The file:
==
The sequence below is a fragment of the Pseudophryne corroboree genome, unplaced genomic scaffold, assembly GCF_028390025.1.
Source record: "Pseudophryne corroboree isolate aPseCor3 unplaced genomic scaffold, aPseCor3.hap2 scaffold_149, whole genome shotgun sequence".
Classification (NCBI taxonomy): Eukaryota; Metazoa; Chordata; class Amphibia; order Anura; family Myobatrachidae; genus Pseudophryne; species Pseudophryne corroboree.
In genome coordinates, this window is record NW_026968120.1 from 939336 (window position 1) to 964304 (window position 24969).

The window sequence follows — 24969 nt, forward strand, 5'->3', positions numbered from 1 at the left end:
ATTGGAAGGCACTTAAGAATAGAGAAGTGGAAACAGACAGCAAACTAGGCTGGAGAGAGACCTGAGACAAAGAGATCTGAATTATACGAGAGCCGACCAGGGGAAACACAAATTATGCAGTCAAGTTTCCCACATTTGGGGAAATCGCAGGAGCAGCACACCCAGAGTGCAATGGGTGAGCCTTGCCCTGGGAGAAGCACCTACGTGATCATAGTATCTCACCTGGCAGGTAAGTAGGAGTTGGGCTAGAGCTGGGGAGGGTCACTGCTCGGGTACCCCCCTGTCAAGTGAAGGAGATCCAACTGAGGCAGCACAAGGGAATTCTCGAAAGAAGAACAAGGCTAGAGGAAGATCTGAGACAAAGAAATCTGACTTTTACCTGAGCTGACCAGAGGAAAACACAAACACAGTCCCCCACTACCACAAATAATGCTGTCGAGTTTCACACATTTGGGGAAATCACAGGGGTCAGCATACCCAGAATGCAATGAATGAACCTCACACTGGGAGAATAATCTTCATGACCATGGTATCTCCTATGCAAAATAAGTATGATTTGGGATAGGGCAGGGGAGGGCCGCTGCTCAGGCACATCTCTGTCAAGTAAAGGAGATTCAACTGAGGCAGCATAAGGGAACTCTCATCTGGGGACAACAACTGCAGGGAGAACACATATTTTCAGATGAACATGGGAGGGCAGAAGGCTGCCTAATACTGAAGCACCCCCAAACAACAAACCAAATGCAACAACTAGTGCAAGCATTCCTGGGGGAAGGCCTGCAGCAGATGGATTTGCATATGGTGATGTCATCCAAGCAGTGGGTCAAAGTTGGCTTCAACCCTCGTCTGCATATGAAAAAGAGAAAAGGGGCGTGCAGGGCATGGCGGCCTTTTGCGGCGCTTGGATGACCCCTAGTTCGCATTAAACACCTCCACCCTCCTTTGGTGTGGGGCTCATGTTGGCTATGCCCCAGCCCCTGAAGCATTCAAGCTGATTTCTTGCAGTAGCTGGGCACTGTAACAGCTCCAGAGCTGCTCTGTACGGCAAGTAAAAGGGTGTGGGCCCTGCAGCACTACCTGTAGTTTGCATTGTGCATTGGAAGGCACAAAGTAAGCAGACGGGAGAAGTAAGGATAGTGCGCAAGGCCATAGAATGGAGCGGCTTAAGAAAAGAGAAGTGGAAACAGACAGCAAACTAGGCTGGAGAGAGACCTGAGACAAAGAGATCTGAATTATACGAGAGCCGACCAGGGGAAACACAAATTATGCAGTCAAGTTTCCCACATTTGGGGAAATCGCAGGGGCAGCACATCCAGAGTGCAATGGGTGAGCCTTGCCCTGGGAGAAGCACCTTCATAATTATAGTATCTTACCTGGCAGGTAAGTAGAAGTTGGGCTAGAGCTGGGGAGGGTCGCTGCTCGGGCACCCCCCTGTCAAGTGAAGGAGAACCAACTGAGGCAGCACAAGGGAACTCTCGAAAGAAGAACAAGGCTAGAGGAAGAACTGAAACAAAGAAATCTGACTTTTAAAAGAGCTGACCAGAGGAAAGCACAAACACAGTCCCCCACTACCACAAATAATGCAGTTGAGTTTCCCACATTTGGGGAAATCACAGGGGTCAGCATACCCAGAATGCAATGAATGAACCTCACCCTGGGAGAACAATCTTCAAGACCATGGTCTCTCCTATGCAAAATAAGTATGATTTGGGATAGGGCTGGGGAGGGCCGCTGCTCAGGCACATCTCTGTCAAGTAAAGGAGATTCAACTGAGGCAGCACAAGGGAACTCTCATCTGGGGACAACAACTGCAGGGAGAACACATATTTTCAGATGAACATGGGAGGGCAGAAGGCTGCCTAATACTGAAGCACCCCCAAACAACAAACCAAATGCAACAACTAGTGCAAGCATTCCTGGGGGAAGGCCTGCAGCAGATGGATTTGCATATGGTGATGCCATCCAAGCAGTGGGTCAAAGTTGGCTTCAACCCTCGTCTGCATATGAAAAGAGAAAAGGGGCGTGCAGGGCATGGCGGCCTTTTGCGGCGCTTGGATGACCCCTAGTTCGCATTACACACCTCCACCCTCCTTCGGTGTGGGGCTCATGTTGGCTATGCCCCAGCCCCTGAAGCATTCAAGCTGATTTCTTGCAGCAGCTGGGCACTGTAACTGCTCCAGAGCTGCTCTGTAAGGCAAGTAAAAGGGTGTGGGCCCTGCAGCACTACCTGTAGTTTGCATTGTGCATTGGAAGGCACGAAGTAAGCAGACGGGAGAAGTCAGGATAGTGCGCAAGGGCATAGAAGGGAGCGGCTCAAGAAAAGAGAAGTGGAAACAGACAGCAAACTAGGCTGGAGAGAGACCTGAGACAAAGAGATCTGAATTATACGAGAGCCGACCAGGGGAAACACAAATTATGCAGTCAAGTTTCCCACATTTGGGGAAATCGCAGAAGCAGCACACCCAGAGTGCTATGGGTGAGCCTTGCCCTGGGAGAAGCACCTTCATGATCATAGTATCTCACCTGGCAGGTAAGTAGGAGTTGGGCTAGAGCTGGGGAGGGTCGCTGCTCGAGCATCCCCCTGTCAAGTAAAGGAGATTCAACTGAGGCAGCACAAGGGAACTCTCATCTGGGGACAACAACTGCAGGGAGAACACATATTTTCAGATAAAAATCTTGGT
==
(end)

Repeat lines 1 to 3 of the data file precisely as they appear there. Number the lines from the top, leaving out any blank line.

The sequence below is a fragment of the Pseudophryne corroboree genome, unplaced genomic scaffold, assembly GCF_028390025.1.
Source record: "Pseudophryne corroboree isolate aPseCor3 unplaced genomic scaffold, aPseCor3.hap2 scaffold_149, whole genome shotgun sequence".
Classification (NCBI taxonomy): Eukaryota; Metazoa; Chordata; class Amphibia; order Anura; family Myobatrachidae; genus Pseudophryne; species Pseudophryne corroboree.